Wholesale natural gas prices across much of Europe are now about five times more than they were in 2019, pushing up consumers’ electric bills in Spain by as much as 40 percent, the Financial Times reported.
The price has risen from about $4 per million British thermal units to $18, the FT noted.
Soaring prices during the warm summer months bodes ominously for what prices will do during colder weather when demand rises.
If the winter is especially cold and gas prices rise significantly more, some factories could shut down, the FT said.
“The electricity price hike has created a lot of indignation and this is, of course, moving onto the streets” with mass protests, Maria Campuzano, spokesperson for the Alliance Against Energy Poverty, which helps poor households pay their power bills, said to the FT.
Britain’s regulatory agency has permitted electric utilities to raise their limit on electric rates by 12 percent.
A resurgent European economy, higher gas demand than expected, and a cold front late last winter that drained national gas reserves have created “a perfect storm” for higher prices, CEO Marco Alverà of Snam, Milan’s largest electric company, said in comments cited by the FT.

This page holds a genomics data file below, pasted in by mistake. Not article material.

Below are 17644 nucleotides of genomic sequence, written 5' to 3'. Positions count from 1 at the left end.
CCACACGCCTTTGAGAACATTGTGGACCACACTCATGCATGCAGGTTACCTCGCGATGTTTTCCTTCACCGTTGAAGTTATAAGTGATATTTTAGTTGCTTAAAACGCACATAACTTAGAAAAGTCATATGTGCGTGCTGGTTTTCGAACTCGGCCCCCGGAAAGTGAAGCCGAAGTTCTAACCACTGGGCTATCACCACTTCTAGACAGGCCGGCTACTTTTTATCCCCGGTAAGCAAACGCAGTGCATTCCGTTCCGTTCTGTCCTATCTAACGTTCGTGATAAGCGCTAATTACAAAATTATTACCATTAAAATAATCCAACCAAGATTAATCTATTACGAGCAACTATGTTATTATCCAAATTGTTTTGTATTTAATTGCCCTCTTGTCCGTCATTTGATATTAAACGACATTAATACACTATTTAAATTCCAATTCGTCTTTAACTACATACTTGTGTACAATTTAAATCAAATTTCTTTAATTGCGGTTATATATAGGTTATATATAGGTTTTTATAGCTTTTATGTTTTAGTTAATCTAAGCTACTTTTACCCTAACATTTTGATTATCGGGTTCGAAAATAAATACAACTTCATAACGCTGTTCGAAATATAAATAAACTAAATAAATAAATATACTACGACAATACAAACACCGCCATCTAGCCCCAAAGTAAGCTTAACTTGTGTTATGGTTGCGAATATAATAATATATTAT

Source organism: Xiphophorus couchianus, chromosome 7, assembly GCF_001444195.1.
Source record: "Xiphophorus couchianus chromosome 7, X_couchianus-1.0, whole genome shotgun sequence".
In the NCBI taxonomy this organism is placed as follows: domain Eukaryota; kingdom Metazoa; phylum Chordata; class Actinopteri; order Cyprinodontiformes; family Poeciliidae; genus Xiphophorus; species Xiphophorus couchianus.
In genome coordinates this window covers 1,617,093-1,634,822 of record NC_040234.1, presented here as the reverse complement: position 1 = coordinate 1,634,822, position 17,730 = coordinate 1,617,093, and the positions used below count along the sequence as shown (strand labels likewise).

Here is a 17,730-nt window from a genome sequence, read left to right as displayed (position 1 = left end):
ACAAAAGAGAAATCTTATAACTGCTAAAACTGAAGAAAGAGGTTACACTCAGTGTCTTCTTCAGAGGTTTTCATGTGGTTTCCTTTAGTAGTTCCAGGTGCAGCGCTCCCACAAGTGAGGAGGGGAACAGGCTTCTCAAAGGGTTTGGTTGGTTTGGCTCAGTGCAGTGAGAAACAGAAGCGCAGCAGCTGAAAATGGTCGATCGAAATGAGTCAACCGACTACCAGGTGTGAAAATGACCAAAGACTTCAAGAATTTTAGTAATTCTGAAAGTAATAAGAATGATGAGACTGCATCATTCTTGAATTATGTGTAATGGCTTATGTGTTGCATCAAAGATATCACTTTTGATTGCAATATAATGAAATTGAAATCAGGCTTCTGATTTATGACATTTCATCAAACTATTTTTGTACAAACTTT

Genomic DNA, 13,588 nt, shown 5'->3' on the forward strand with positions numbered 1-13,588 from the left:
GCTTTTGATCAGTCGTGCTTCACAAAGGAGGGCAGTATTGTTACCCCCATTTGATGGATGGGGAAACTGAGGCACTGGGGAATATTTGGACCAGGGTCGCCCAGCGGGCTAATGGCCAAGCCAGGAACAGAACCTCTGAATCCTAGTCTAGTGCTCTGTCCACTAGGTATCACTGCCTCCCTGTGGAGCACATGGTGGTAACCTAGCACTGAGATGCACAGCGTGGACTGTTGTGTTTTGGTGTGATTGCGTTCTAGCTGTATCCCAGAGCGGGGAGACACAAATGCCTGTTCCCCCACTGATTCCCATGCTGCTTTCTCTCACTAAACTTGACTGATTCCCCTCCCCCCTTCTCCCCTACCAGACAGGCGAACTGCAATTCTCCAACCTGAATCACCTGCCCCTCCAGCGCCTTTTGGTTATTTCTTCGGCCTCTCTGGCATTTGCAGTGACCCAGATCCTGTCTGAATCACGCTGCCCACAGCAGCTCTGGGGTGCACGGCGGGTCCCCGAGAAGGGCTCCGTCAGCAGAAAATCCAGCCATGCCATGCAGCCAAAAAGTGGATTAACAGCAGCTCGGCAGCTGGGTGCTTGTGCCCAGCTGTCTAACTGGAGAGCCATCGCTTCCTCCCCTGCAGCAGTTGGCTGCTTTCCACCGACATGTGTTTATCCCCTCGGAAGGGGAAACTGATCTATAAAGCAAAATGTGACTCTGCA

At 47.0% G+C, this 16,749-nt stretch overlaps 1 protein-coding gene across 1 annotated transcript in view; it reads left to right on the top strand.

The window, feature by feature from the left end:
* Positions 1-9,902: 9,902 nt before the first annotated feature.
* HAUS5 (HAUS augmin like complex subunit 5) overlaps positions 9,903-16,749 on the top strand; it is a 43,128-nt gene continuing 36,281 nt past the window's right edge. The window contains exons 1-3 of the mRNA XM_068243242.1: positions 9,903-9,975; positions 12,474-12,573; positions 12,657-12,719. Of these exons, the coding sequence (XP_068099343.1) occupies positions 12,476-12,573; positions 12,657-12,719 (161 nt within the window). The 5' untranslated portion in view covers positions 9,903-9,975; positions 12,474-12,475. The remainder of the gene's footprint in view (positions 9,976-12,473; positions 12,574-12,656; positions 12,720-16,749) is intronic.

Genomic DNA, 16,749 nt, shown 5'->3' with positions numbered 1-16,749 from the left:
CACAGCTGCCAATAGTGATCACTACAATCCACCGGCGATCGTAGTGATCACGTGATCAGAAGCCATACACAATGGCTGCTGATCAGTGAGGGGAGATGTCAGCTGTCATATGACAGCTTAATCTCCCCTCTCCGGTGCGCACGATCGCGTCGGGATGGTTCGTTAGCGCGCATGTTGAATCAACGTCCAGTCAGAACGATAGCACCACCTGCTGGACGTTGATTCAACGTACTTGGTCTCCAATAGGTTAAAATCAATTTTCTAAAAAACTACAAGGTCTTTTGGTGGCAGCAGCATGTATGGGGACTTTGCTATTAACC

Also, closing of coal-fired electric generating stations around Europe has left countries with fewer sources of power, putting more demand pressure on natural gas supplies.
In addition, after gas reserves were depleted after last winter’s late cold snap, companies were reluctant to rebuild their supplies when gas was so expensive.
As a result, reserves are now at the level usual at winter’s end instead of as winter is approaching, the FT noted.
Unlike the U.S., where gas prices have risen only about a quarter as much, Europe has no domestic supply and must import its gas.
Some comes from Algeria and Libya, but most comes from Russia, which previously has used gas supplies as a political bludgeon to keep European leaders from objecting to Russia’s expansionist policies and actions. 
TREND FORECAST: Europe’s high gas prices will rise, not ease, with supplies already short going into winter and with Russia’s hand on the spigot.
The high prices will ripple through the continent’s economy, slowing growth, fueling inflation, and retarding any full economic recovery by at least six months.

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